Well, town meeting season has come and gone, and once again it was a great exercise in civil democracy. In my other life as a journalist, I got to cover several local town meetings and even got on statewide television, courtesy of the good folks at Vermont PBS, to weigh in on the events on Vermont This Week, in my view one of the best programs on the air that covers Vermont politics (and I’m not saying that just because once in a while I get to be on it – check it out at  https://www.vermontpbs.org/vtw/

Locally, the main issue we were following was the decision in nearby Manchester to help fund a new business organization aimed at promoting the town and the reasons to come here, visit and enjoy what’s on offer. Whether its shopping, dining, lodging, or a remarkable array of outdoor recreational opportunities, from hiking, biking, canoeing, kayaking, skiing (boy, are the conditions great right now — Cross Country skiers take not – it doesn’t get better than this) or almost anything else, you’ll find something to do to make the weekend getaway or vacation be that spiritual renewal you perhaps have come in search of.

Two years ago, our local chamber of commerce went out of business  from financial reasons and for awhile the area’s businesses have struggled to to get the word out about all the fun things in store (and in stores) in the area. Last year a group of volunteer business folk organized themselves into a new group, called the Manchester Business Association, opened a Visitor’s Center and started up a website http://www.manchestervermont.com.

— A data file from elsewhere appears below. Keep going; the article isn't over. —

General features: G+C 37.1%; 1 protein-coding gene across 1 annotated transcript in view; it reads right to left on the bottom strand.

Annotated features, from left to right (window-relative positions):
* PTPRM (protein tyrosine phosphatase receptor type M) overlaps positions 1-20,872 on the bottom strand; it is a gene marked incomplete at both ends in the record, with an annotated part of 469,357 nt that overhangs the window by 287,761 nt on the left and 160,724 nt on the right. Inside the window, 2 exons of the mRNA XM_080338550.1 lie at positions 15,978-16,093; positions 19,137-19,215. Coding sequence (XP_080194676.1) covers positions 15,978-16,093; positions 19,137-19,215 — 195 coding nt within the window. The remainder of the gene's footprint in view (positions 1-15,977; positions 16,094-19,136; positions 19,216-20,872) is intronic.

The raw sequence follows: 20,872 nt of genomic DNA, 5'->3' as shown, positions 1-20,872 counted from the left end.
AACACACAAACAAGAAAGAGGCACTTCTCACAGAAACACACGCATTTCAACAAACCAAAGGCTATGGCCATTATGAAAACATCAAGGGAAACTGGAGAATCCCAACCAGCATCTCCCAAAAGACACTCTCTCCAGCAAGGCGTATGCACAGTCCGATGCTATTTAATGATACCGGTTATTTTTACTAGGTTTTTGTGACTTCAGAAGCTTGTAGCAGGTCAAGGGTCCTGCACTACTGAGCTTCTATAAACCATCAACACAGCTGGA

The decision voters faced at town meeting was whether to endorse pulling $50,000 from a revenue stream known as the local, option tax – a one percent surcharge on many, though not all, retail sales, rooms, meals and alcohol purchases (p.s. – we don’t charge that here in neighboring Sunderland, where our shop is located). That bucket of money has traditionally been used to reduce pressure on local property taxes and using it to support local business — which will hopefully have the knock-on effect of stimulating more business and thus paying for itself, in effect — was a reach for some residents and town officials. We’re glad they saw their way to “Yes” on this one. Manchester and this part of the state needs to continue marketing itself to keep up with the likes of Stowe, Woodstock and all the other attractive places to visit in Vermont.

One of the caveats that comes with accepting public money for marketing and other efforts though is that the group will be under some constraints to market “Manchester”, and not all the other attractions that surround the hub. We have great skiing to tout at Stratton and Bromley. Great theatre – among other things – in Dorset. Here in Sunderland we have the best access to canoeing or kayaking along the Battenkill, as well as a cool covered brigand some nifty shopping opportunities (and not just here!). There’s a great lodging establishment nearby at the historic Hill Farm Inn  – https://www.hillfarminn.com – and lots more.

So the next step is for the new business group to reach a point of celebrating not just Manchester, but all the surrounding towns and attractions – creating a win-win-win  (us, them and most importantly, you, the visitor).

Meanwhile, we’ll tag along for the ride.